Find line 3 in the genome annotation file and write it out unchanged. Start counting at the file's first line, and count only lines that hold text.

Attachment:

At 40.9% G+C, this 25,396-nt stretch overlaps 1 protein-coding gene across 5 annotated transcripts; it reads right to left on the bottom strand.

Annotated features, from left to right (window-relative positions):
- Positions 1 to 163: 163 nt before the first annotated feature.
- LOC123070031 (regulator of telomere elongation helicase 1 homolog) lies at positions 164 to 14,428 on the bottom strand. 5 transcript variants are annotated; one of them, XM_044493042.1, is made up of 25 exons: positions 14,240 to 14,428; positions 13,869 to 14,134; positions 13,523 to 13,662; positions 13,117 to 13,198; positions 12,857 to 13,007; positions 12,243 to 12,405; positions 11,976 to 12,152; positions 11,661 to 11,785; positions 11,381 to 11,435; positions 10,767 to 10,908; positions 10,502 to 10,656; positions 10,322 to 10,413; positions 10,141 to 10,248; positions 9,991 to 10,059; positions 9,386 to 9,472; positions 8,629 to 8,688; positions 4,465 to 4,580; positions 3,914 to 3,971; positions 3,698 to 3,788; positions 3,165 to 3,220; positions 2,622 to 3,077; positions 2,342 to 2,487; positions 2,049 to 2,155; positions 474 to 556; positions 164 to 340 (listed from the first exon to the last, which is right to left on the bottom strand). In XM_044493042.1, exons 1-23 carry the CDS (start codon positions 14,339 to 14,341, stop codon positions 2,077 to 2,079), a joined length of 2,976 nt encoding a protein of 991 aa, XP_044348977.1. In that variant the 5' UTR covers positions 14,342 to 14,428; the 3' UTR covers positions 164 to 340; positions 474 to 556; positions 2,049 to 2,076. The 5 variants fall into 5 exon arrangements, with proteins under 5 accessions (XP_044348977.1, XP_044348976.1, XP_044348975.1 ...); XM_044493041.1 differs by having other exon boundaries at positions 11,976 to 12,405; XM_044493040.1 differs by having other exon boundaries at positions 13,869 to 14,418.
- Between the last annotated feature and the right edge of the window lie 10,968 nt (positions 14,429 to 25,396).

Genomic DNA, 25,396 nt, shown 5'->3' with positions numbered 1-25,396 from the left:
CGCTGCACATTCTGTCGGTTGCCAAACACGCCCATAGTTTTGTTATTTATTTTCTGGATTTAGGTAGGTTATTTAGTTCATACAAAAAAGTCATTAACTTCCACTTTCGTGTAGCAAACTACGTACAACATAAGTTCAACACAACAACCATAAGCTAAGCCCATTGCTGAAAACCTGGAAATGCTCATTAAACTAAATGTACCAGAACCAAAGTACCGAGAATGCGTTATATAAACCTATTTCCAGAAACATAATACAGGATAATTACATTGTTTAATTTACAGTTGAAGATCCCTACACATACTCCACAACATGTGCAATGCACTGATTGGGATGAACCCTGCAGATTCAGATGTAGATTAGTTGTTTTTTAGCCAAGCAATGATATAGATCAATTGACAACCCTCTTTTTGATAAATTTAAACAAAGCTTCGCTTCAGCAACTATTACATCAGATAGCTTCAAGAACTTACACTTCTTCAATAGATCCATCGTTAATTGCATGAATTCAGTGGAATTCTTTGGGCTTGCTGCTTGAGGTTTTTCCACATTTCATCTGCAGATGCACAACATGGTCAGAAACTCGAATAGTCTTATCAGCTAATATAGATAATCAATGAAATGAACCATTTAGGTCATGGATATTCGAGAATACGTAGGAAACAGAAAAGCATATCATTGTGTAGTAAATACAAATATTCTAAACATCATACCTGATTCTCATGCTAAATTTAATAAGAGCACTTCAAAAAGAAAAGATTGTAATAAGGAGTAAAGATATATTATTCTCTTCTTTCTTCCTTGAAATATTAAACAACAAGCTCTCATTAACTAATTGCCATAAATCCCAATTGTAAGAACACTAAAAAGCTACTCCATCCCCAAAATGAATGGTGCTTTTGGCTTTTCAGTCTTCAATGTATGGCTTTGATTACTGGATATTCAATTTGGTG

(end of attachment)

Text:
- Positions 1 to 163: 163 nt before the first annotated feature.